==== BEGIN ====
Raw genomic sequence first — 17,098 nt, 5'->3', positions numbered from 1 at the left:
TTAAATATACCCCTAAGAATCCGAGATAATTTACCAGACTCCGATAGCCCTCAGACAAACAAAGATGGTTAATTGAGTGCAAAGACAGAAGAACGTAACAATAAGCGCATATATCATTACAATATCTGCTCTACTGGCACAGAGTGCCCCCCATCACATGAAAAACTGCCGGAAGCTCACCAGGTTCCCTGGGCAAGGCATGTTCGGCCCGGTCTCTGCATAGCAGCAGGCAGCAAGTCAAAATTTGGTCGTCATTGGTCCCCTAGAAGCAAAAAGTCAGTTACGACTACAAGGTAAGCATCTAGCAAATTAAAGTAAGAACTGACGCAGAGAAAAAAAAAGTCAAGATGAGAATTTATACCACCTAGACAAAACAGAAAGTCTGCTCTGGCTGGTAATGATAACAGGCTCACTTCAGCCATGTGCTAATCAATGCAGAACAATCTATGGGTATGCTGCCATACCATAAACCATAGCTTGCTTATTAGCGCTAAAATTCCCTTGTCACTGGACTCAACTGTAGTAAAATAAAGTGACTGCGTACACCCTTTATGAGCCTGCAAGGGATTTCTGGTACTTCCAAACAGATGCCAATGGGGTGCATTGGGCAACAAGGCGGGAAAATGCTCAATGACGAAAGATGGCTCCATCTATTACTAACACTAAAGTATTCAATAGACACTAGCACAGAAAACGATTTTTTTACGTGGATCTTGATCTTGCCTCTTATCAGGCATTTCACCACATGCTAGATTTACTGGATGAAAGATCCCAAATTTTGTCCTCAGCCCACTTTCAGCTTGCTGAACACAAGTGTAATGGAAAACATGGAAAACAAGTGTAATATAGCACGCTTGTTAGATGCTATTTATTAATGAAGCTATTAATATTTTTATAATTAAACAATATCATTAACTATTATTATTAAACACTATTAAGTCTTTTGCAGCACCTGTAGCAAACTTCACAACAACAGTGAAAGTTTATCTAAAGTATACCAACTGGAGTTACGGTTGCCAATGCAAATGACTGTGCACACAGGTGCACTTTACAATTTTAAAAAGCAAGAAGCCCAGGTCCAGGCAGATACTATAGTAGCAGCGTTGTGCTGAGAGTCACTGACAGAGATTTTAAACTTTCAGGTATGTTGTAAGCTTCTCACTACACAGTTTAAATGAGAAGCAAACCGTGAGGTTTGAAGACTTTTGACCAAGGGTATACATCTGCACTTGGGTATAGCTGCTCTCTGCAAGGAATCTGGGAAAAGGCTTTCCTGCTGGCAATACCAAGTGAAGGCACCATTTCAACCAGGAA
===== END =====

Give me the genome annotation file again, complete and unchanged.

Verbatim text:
Raw genomic sequence first — 17,098 nt, 5'->3', positions numbered from 1 at the left:
TTAAATATACCCCTAAGAATCCGAGATAATTTACCAGACTCCGATAGCCCTCAGACAAACAAAGATGGTTAATTGAGTGCAAAGACAGAAGAACGTAACAATAAGCGCATATATCATTACAATATCTGCTCTACTGGCACAGAGTGCCCCCCATCACATGAAAAACTGCCGGAAGCTCACCAGGTTCCCTGGGCAAGGCATGTTCGGCCCGGTCTCTGCATAGCAGCAGGCAGCAAGTCAAAATTTGGTCGTCATTGGTCCCCTAGAAGCAAAAAGTCAGTTACGACTACAAGGTAAGCATCTAGCAAATTAAAGTAAGAACTGACGCAGAGAAAAAAAAAGTCAAGATGAGAATTTATACCACCTAGACAAAACAGAAAGTCTGCTCTGGCTGGTAATGATAACAGGCTCACTTCAGCCATGTGCTAATCAATGCAGAACAATCTATGGGTATGCTGCCATACCATAAACCATAGCTTGCTTATTAGCGCTAAAATTCCCTTGTCACTGGACTCAACTGTAGTAAAATAAAGTGACTGCGTACACCCTTTATGAGCCTGCAAGGGATTTCTGGTACTTCCAAACAGATGCCAATGGGGTGCATTGGGCAACAAGGCGGGAAAATGCTCAATGACGAAAGATGGCTCCATCTATTACTAACACTAAAGTATTCAATAGACACTAGCACAGAAAACGATTTTTTTACGTGGATCTTGATCTTGCCTCTTATCAGGCATTTCACCACATGCTAGATTTACTGGATGAAAGATCCCAAATTTTGTCCTCAGCCCACTTTCAGCTTGCTGAACACAAGTGTAATGGAAAACATGGAAAACAAGTGTAATATAGCACGCTTGTTAGATGCTATTTATTAATGAAGCTATTAATATTTTTATAATTAAACAATATCATTAACTATTATTATTAAACACTATTAAGTCTTTTGCAGCACCTGTAGCAAACTTCACAACAACAGTGAAAGTTTATCTAAAGTATACCAACTGGAGTTACGGTTGCCAATGCAAATGACTGTGCACACAGGTGCACTTTACAATTTTAAAAAGCAAGAAGCCCAGGTCCAGGCAGATACTATAGTAGCAGCGTTGTGCTGAGAGTCACTGACAGAGATTTTAAACTTTCAGGTATGTTGTAAGCTTCTCACTACACAGTTTAAATGAGAAGCAAACCGTGAGGTTTGAAGACTTTTGACCAAGGGTATACATCTGCACTTGGGTATAGCTGCTCTCTGCAAGGAATCTGGGAAAAGGCTTTCCTGCTGGCAATACCAAGTGAAGGCACCATTTCAACCAGGAA